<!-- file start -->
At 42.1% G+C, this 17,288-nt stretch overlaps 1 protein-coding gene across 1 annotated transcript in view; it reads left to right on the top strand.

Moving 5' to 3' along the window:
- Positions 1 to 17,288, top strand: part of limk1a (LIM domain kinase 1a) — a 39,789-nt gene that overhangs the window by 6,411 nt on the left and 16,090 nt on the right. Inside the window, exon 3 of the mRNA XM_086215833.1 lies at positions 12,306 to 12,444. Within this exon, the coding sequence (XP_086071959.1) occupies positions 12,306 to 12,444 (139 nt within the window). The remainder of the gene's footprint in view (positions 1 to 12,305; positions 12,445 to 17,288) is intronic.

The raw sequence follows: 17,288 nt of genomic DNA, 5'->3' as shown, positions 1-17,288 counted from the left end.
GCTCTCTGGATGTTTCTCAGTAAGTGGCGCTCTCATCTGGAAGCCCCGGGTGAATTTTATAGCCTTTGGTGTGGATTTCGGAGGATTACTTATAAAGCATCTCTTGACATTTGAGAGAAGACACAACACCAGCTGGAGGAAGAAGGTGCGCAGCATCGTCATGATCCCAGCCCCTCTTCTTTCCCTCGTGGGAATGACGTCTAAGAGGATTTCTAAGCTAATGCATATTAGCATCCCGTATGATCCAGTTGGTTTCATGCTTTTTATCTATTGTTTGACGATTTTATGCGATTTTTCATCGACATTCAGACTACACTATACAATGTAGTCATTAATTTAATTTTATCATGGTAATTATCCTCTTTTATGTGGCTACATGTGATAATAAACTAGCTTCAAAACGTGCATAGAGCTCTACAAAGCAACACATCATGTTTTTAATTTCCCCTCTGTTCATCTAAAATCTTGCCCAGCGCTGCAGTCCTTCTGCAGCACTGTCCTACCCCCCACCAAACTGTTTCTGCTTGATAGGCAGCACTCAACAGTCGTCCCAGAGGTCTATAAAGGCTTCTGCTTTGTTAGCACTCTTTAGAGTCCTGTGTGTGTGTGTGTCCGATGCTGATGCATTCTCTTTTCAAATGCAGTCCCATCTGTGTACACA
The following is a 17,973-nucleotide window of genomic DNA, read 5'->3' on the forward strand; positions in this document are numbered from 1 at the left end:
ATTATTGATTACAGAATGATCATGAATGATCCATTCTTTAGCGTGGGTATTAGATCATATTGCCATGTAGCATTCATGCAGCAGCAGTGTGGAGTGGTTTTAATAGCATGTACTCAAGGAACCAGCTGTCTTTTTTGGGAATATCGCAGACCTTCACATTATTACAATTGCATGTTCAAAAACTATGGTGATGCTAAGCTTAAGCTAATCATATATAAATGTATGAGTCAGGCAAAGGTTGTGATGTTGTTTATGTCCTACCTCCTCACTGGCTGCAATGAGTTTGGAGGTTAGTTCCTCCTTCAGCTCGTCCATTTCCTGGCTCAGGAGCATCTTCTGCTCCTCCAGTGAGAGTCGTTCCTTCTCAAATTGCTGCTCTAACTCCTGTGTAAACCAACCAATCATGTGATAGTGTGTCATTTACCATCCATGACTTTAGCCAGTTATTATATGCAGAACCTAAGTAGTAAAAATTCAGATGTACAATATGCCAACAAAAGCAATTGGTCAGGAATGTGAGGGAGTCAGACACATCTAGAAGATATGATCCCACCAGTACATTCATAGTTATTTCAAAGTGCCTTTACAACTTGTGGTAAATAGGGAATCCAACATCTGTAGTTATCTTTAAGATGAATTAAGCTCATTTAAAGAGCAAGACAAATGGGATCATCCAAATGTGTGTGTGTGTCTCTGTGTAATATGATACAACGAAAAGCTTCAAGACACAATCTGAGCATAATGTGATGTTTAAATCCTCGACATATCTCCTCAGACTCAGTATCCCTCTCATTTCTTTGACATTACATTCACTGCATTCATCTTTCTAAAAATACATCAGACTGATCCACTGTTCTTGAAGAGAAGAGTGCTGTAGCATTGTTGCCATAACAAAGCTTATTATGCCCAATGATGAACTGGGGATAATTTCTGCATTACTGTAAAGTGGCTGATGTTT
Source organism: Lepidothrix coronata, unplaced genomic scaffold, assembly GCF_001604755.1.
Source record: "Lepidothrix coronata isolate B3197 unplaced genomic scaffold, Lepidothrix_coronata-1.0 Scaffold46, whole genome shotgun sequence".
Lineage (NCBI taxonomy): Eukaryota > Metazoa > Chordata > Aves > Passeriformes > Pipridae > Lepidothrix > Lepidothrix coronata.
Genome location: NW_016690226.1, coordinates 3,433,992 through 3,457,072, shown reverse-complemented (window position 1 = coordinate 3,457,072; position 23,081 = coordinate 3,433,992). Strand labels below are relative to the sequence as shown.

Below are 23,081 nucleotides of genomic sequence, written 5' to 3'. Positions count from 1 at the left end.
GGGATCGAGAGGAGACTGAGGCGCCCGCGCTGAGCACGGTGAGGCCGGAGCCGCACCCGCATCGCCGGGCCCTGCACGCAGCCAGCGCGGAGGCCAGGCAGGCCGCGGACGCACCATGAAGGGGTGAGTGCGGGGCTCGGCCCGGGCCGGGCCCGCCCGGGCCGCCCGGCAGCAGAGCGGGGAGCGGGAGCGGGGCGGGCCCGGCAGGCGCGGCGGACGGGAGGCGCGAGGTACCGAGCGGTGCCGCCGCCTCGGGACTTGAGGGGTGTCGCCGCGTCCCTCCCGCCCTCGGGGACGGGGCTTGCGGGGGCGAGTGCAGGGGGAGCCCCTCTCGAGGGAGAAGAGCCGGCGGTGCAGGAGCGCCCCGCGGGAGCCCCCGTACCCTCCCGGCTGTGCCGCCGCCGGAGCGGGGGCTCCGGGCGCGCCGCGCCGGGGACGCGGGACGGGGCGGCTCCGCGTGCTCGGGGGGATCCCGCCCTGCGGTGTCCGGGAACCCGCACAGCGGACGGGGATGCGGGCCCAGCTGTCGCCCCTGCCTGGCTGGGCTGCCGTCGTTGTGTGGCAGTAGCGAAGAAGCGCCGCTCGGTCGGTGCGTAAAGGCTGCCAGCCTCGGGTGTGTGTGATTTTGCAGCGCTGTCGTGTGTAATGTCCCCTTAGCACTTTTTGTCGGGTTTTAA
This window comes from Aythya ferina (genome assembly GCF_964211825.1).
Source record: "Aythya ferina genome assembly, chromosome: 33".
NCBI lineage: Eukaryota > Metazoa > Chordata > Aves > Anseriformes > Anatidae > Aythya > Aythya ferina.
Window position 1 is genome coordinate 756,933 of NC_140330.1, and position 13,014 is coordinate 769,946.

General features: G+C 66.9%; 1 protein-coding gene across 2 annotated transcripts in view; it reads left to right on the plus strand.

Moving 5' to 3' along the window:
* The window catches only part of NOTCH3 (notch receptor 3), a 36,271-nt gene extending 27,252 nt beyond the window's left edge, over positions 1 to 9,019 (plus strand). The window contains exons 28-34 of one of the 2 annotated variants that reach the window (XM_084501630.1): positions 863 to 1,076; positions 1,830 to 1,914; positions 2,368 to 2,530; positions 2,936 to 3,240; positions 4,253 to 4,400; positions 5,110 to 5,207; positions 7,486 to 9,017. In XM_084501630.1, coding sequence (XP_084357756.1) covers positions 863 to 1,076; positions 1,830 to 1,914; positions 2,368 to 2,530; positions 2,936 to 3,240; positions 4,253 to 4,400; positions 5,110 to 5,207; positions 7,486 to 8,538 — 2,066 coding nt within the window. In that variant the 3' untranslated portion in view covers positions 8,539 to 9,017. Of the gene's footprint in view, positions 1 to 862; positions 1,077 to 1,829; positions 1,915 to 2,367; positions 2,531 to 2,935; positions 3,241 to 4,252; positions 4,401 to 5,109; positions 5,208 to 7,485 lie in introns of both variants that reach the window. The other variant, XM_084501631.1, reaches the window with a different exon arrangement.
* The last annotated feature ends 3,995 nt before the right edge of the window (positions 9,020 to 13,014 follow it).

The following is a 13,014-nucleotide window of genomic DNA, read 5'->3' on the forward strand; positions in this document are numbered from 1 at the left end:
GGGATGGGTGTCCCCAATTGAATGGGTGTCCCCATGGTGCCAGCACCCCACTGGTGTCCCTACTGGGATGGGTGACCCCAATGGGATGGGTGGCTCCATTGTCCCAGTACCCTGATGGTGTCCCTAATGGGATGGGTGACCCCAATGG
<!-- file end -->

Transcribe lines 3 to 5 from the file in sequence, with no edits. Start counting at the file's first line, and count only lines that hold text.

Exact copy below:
- Positions 1 to 17,288, top strand: part of limk1a (LIM domain kinase 1a) — a 39,789-nt gene that overhangs the window by 6,411 nt on the left and 16,090 nt on the right. Inside the window, exon 3 of the mRNA XM_086215833.1 lies at positions 12,306 to 12,444. Within this exon, the coding sequence (XP_086071959.1) occupies positions 12,306 to 12,444 (139 nt within the window). The remainder of the gene's footprint in view (positions 1 to 12,305; positions 12,445 to 17,288) is intronic.

The raw sequence follows: 17,288 nt of genomic DNA, 5'->3' as shown, positions 1-17,288 counted from the left end.
GCTCTCTGGATGTTTCTCAGTAAGTGGCGCTCTCATCTGGAAGCCCCGGGTGAATTTTATAGCCTTTGGTGTGGATTTCGGAGGATTACTTATAAAGCATCTCTTGACATTTGAGAGAAGACACAACACCAGCTGGAGGAAGAAGGTGCGCAGCATCGTCATGATCCCAGCCCCTCTTCTTTCCCTCGTGGGAATGACGTCTAAGAGGATTTCTAAGCTAATGCATATTAGCATCCCGTATGATCCAGTTGGTTTCATGCTTTTTATCTATTGTTTGACGATTTTATGCGATTTTTCATCGACATTCAGACTACACTATACAATGTAGTCATTAATTTAATTTTATCATGGTAATTATCCTCTTTTATGTGGCTACATGTGATAATAAACTAGCTTCAAAACGTGCATAGAGCTCTACAAAGCAACACATCATGTTTTTAATTTCCCCTCTGTTCATCTAAAATCTTGCCCAGCGCTGCAGTCCTTCTGCAGCACTGTCCTACCCCCCACCAAACTGTTTCTGCTTGATAGGCAGCACTCAACAGTCGTCCCAGAGGTCTATAAAGGCTTCTGCTTTGTTAGCACTCTTTAGAGTCCTGTGTGTGTGTGTGTCCGATGCTGATGCATTCTCTTTTCAAATGCAGTCCCATCTGTGTACACA